Can I still receive my U.S. Social Security payments? Yes. If you’re eligible for Social Security, you can even have your monthly check direct-deposited into your account in some countries. See this link for a list of countries where this is possible.

Will Medicare cover me living overseas? No. No exceptions. As an American abroad, you need to make another plan for covering your medical expenses overseas. I recommend, though, keeping your Medicare as a major medical backup.

Can I drive on my home country’s driver’s license? Yes, typically for the first 30 days to one year that you’re resident in a new country.

Can I get a job? Probably not. To work in a foreign country, you’ll need a work visa. This is not easily obtained unless you’re sponsored for a job by an international employer and relocated to the country with its help. The one exception to this general rule right now is Panama. This country’s Friendly Nations visa program bundles the possibility of a work permit. Ecuador and the Dominican Republic allow you to work by just obtaining legal residency. Belize allows you to work if you go the permanent residency route rather than QRP. In many places in the world, however, you can start your own business. The easiest is a laptop-based enterprise.”

Read more at Want to Retire Abroad? Answers to 14 FAQs.

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DAYNA WILSON: As a real estate agent I have been working with homebuyers and sellers throughout the East Bay communities of Layfayette, Moraga, Orinda and Walnut Creek since 2009. As a Certified Senior Housing Professional (CSHP) , I have special knowledge about everything from reverse mortgages to the importance of universal design. I can tap into my network and put you in touch with my team of qualified home inspectors, movers, attorneys, CPAs, organizers and other experts. I have all the resources and knowledge to simplify the transaction and eliminate the anxiety of selling your home.

Call me today to talk about your real estate concerns. I’m here to listen: 925.788.6582

Moving Mom Monday: How to Reduce Stress When Planning a Manageable Move

Baby Boomer Couple with Moving Professionals

According to the advice in the AARP article How to Plan for a Manageable Move, the first step is to decide what to take and what to leave. The process can be stressful and exhausting for everyone involved.

Here are some tips on how to make the process a bit easier:

Tips for Minimizing Stress

  • Parting with beloved items can be easier when they’re given to a beloved family member.
  • Note to recipient: Even if you don’t want the china, take the china. For your loved one, thinking that you will use and love the china is a comfort at a time when comfort is needed. Say thank you. Put it aside for six months. If no one in the family wants it, quietly consign or donate.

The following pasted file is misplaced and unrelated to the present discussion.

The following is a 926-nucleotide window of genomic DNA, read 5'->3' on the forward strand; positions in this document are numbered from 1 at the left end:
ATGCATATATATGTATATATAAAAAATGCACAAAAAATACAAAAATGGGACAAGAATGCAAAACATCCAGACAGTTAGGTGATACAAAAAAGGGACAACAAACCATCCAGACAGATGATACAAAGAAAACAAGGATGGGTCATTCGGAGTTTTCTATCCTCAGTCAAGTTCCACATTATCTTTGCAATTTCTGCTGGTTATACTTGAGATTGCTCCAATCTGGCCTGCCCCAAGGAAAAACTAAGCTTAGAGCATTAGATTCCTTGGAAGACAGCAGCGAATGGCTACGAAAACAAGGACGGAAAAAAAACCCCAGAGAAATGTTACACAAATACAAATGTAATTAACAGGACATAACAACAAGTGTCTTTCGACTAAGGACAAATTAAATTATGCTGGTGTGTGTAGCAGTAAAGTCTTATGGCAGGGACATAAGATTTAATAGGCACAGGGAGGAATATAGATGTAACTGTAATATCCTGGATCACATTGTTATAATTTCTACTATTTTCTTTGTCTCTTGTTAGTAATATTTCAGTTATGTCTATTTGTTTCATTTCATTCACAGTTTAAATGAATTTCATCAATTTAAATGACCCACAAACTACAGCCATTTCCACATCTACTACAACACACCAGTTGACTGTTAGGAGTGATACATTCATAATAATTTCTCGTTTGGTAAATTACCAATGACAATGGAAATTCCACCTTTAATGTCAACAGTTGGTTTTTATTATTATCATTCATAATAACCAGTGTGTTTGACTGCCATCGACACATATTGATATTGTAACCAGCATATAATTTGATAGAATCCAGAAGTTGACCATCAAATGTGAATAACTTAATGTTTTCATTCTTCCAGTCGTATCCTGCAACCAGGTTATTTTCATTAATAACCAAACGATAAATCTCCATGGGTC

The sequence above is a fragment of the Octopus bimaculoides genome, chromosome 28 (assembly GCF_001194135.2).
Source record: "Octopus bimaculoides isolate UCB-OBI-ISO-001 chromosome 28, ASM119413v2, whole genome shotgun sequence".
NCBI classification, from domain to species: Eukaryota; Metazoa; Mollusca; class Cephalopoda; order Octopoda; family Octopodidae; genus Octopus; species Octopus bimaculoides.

• Phrases like “You don’t need that! It’s junk!” are not helpful. When the to-go pile swells, offer a gentle “This-one-or-that-one?” choice.
  • Sketch a to-scale map of the floor plan in your loved one’s new home. Cut to-scale rectangles, squares and circles to represent furniture. Your loved one can see what will and won’t fit without being told.
  • Focus on the upside. “What are you going to do with the money you make from selling the patio furniture?”
  • If your loved one is going to a community for the aging and he or she has a sturdy outdoor bench or birdbath, ask if it could be used on the grounds.
  • Take hourly breaks.
  • When your loved one has finished deciding what to jettison, urge a short rest. Use the time to bag donations.

Read more at How to Plan for a Manageable Move.

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DAYNA WILSON: As a real estate agent I have been working with homebuyers and sellers throughout the East Bay communities of Layfayette, Moraga, Orinda and Walnut Creek since 2009. As a Certified Senior Housing Professional (CSHP) , I have special knowledge about everything from reverse mortgages to the importance of universal design. I can tap into my network and put you in touch with my team of qualified home inspectors, movers, attorneys, CPAs, organizers and other experts. I have all the resources and knowledge to simplify the transaction and eliminate the anxiety of selling your home.

Call me today to talk about your real estate concerns. I’m here to listen: 925.788.6582

Freedom Friday: More Advice in 2018 for the Nearly Retired

Four colored price stickers on the worn wooden backgroundIn the Market Watch article, 9 New Year’s Resolutions for the Nearly Retired, author Alessandra Malito suggests that if you are planning to retire in 2018, there are some important resolutions you should make now:

Get the important documents settled. Even at your healthiest, or when you’re struggling to save money, wills and other life documents, such as a power of attorney, are important, especially if you want your wishes to be followed. ‘Don’t leave your family with difficult decisions and scrambling to piece together your finances,’ said James White, a financial adviser and founder of J.H. White Financial in Pottstown, Penn. Know who you want to make the medical decisions, who should be executor of your estate and how to divide your assets. And, though it seems morbid, write out a safely stored document with all the important information you know that your family may need, such as all financial accounts, passwords to social media and other websites and even family recipes they may want, to keep your family’s legacy alive.